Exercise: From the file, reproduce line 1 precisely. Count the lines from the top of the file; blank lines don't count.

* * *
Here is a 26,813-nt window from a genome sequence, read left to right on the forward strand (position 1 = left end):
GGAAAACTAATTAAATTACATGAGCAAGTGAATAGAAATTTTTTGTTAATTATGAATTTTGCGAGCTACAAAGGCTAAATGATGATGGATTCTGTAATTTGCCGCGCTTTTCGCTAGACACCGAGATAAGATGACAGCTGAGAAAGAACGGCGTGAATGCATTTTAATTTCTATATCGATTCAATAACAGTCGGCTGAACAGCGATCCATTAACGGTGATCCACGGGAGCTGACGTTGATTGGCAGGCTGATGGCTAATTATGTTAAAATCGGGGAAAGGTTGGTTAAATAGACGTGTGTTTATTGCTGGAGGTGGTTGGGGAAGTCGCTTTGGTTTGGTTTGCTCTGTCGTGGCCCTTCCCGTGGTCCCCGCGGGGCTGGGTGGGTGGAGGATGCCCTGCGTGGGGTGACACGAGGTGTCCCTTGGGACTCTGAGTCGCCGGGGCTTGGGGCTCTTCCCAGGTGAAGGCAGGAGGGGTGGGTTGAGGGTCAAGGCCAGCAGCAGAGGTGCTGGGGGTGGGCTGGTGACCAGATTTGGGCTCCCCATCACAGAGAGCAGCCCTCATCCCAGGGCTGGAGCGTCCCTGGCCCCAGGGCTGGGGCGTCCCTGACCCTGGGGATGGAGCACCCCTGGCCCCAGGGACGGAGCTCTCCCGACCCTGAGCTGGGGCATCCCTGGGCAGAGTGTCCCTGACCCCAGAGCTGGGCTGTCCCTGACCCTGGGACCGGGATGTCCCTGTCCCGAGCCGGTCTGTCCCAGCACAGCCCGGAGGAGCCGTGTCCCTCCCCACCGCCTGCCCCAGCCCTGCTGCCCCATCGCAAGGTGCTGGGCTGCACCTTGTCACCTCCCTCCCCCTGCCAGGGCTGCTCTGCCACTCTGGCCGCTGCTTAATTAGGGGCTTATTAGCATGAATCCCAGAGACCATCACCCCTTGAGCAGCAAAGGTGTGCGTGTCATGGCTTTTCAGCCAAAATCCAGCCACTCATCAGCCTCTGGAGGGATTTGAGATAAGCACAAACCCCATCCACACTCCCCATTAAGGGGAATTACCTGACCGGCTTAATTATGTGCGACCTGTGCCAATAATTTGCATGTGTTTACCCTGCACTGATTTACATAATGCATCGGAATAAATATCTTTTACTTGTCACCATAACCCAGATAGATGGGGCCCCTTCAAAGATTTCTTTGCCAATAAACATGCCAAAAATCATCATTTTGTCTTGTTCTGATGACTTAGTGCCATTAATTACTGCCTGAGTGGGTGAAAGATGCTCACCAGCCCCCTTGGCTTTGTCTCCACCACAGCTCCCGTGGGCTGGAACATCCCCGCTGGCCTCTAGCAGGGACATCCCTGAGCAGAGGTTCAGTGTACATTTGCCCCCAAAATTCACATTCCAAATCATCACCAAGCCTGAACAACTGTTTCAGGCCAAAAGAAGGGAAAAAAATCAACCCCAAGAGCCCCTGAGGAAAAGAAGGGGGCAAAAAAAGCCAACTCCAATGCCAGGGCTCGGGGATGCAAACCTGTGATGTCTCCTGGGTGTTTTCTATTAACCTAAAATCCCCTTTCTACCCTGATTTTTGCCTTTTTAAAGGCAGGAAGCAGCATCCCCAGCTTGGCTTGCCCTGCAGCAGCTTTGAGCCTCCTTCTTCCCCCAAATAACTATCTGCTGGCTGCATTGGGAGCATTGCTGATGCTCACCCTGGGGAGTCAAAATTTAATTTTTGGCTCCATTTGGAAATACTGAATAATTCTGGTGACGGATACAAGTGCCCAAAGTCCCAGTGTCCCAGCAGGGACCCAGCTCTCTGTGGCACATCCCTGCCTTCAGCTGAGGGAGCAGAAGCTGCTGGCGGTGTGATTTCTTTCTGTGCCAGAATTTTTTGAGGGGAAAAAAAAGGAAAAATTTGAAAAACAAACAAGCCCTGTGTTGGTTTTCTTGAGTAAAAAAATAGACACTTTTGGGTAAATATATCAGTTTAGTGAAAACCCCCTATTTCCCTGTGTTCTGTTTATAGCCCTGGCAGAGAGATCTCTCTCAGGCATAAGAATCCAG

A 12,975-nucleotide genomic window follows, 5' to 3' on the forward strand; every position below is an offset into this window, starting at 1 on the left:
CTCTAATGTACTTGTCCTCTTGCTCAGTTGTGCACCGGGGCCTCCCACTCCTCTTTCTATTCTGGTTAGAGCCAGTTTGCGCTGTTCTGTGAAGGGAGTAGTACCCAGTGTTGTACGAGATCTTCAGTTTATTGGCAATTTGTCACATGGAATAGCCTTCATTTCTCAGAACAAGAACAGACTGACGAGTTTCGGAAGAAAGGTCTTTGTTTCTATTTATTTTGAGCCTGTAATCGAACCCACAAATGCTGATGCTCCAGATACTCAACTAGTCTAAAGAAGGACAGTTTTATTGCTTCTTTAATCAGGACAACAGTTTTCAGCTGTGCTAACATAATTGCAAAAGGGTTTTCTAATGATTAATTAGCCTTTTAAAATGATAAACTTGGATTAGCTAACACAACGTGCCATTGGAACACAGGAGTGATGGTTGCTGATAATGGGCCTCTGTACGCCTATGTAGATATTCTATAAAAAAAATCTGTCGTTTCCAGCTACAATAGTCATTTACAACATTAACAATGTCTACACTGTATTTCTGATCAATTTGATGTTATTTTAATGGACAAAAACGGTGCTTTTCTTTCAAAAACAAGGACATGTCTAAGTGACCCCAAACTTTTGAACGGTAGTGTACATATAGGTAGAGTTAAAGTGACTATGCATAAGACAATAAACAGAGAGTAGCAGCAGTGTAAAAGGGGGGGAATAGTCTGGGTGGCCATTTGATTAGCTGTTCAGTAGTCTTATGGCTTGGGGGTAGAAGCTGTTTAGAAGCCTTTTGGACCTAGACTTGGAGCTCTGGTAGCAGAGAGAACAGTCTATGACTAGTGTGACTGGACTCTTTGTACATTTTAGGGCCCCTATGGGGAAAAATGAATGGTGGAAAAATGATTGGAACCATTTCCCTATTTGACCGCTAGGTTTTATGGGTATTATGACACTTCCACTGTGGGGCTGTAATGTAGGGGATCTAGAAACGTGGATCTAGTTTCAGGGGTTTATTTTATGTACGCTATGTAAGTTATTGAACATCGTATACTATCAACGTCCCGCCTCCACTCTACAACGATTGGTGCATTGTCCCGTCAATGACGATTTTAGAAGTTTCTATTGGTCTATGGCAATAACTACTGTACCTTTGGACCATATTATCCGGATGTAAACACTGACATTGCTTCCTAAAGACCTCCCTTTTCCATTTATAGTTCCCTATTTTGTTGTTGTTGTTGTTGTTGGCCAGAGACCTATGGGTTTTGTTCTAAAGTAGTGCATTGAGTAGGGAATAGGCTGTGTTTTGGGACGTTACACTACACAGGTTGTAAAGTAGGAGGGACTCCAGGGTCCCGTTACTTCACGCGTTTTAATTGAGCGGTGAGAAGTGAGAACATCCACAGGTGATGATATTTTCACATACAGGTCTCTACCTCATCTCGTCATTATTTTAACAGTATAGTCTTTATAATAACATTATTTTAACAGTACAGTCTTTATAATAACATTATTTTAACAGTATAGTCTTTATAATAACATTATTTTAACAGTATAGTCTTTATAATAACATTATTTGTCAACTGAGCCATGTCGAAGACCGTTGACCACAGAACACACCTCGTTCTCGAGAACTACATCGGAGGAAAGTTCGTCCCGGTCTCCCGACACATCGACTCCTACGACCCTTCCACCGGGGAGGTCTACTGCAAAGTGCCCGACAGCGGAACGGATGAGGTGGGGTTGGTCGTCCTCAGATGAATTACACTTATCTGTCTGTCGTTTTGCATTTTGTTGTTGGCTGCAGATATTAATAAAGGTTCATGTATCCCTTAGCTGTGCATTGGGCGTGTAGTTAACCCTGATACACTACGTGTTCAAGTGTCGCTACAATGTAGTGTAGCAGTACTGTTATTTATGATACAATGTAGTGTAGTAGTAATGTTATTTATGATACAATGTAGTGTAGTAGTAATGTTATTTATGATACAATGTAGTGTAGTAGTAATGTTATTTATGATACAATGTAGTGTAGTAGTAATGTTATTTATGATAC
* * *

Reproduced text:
Here is a 26,813-nt window from a genome sequence, read left to right on the forward strand (position 1 = left end):